Early home literacy experiences, including parent-child book reading, account for a significant amount of children's later reading achievement. Yet there is a very limited research base about the home literacy environments and experiences of children with cognitive disabilities. The purpose of this study is to describe findings from a Web-based survey of home literacy environments of young children with Down syndrome. Respondents (n = 107) were mostly mothers; a majority were well educated. Findings suggest that respondents gave literacy a higher priority than reported in prior research on children with disabilities. More than 70% of respondents had 50 or more children's books and also had literacy materials including flash cards, magnetic letters, and educational videos or computer games. Most parents read to their children and used these literacy materials 10 to 30 min per day. Respondents reported that their children had reached many important early literacy milestones, and they also described having relatively ambitious lifelong literacy goals for their children. Important implications for research and practice are discussed.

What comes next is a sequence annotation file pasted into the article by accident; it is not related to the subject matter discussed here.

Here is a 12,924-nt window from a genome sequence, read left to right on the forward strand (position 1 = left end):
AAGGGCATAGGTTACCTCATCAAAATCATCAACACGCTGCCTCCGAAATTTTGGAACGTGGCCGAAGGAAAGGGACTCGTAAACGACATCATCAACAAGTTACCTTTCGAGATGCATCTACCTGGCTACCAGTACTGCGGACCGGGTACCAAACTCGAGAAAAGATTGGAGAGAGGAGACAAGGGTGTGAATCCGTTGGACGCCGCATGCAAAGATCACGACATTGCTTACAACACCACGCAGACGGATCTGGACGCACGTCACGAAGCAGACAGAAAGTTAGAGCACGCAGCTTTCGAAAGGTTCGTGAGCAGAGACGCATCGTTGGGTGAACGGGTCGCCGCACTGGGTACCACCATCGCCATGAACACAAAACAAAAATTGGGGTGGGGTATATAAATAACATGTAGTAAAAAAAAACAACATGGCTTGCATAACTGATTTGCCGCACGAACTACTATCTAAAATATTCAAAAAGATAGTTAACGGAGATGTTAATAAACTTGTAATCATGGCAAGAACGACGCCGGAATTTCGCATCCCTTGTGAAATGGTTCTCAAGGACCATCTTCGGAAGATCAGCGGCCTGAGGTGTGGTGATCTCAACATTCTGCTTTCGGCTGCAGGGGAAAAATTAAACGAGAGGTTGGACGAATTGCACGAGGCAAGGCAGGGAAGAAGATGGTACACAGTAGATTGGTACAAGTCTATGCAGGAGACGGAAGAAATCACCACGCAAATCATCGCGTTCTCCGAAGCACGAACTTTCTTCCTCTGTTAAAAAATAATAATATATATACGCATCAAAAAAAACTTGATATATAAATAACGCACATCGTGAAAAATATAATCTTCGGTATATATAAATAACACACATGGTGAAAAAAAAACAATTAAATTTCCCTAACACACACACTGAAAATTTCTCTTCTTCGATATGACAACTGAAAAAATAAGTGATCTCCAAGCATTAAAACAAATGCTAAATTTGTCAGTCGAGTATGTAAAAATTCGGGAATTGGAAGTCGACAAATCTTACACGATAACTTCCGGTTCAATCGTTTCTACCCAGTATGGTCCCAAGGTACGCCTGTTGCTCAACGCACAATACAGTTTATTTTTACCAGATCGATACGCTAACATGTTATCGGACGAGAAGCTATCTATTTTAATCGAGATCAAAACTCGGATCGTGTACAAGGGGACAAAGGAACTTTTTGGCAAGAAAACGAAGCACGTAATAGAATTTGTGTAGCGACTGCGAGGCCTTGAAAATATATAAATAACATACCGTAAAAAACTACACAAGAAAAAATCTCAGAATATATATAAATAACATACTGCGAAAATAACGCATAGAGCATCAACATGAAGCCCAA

Remedial and Special Education
Al Otaiba, S., Lewis, S., Whalon, K., Dyrlund, A., & McKenzie, A. R. (2009). Home literacy environments of young children with Down syndrome: Findings from a web-based survey. Remedial and Special Education, 30(2), 96-107.